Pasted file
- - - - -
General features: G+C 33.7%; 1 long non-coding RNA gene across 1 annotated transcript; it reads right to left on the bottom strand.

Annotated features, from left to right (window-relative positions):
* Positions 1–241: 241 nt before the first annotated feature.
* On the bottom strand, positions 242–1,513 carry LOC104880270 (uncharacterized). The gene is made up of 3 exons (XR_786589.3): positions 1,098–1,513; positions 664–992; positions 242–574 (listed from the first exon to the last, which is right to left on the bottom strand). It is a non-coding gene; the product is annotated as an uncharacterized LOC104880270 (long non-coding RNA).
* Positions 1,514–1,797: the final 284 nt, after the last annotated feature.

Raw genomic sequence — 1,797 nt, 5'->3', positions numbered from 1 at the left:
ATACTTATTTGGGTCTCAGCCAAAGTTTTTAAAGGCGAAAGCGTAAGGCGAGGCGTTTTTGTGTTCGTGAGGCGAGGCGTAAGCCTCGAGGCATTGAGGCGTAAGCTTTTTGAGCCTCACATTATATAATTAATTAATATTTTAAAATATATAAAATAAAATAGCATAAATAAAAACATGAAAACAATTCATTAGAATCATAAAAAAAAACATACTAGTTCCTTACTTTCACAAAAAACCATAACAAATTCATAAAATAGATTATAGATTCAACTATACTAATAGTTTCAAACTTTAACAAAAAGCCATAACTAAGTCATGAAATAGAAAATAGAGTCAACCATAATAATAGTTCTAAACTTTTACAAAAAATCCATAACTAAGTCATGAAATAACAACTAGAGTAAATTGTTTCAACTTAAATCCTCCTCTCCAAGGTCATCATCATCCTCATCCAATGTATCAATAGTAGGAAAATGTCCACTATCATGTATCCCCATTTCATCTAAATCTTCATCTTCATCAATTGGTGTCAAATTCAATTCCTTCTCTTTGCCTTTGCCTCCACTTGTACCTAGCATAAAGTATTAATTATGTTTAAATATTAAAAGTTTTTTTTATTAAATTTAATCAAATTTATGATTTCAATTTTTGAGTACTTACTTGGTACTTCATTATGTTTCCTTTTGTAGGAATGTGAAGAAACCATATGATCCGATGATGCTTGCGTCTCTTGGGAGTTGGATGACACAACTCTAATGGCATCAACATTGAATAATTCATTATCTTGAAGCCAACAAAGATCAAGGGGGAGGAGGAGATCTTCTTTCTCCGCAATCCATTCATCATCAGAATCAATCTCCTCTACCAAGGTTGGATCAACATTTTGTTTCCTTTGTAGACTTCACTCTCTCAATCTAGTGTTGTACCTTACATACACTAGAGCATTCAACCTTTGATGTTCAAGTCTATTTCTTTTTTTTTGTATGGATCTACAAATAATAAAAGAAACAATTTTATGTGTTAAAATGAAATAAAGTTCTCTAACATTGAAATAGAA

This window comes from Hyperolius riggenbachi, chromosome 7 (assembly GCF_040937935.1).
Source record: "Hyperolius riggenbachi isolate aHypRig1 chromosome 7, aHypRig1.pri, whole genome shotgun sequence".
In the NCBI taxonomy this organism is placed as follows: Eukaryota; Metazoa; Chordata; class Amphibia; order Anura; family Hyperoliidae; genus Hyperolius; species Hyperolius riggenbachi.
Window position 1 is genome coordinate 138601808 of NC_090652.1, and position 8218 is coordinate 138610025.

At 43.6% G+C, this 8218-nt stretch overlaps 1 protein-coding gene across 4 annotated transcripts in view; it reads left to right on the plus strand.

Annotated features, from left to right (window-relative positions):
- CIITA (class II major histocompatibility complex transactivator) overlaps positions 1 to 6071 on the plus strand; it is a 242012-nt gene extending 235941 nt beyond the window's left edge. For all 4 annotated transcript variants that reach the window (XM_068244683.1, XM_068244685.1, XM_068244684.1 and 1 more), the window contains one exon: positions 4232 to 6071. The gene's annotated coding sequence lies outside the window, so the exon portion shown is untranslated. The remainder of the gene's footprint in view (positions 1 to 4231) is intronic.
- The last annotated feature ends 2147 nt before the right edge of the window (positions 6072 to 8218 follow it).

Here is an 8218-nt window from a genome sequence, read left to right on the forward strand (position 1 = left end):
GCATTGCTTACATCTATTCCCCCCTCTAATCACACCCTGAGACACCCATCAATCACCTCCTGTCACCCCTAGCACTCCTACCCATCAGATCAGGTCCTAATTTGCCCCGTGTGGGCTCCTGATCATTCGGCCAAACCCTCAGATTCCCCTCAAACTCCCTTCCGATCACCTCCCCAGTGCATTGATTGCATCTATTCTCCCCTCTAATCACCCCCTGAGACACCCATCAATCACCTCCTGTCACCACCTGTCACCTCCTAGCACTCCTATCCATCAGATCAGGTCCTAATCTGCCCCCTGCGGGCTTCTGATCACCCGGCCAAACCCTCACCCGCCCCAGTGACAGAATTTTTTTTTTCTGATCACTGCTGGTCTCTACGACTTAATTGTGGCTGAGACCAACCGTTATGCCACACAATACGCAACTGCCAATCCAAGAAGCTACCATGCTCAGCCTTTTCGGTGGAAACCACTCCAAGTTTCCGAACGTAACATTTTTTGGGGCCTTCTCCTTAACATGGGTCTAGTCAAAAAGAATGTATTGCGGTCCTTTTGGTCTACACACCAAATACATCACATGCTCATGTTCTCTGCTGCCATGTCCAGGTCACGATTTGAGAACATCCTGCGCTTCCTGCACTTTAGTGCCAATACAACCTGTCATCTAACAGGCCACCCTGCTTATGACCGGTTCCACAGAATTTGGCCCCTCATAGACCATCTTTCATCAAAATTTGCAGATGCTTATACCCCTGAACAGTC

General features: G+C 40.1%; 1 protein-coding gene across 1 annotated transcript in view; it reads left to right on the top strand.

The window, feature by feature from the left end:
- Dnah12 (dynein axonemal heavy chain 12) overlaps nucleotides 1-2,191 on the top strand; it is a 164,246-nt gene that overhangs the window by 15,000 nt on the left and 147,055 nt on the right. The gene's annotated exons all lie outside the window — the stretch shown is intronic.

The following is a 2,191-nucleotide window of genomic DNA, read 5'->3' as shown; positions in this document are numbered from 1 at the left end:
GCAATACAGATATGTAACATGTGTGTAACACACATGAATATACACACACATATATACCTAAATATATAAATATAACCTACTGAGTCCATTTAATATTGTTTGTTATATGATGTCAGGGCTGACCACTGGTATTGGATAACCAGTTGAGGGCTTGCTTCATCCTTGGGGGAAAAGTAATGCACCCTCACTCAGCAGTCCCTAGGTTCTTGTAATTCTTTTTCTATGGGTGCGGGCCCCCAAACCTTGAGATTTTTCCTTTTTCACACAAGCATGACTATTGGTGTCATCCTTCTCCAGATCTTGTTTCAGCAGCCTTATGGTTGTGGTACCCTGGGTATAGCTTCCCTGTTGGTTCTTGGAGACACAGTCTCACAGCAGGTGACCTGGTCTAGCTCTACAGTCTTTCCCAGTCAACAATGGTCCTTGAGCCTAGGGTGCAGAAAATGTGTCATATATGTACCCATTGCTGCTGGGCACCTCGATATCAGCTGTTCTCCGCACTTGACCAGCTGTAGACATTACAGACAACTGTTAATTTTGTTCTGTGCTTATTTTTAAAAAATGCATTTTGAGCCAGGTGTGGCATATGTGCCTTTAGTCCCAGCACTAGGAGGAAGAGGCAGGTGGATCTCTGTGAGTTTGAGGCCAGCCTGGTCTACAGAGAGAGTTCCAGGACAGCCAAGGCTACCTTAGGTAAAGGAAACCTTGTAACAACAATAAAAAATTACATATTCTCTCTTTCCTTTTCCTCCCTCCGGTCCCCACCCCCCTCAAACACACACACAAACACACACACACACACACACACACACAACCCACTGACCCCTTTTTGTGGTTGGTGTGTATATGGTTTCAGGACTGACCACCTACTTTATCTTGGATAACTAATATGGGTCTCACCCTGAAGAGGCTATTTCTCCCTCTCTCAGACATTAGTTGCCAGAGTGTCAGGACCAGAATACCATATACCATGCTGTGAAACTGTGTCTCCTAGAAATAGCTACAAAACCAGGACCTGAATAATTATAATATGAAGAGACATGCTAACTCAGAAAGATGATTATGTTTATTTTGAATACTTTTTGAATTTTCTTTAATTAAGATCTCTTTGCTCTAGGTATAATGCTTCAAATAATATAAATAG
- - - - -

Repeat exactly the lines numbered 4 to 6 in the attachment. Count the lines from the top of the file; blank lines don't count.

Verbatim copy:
* On the bottom strand, positions 242–1,513 carry LOC104880270 (uncharacterized). The gene is made up of 3 exons (XR_786589.3): positions 1,098–1,513; positions 664–992; positions 242–574 (listed from the first exon to the last, which is right to left on the bottom strand). It is a non-coding gene; the product is annotated as an uncharacterized LOC104880270 (long non-coding RNA).
* Positions 1,514–1,797: the final 284 nt, after the last annotated feature.

Raw genomic sequence — 1,797 nt, 5'->3', positions numbered from 1 at the left: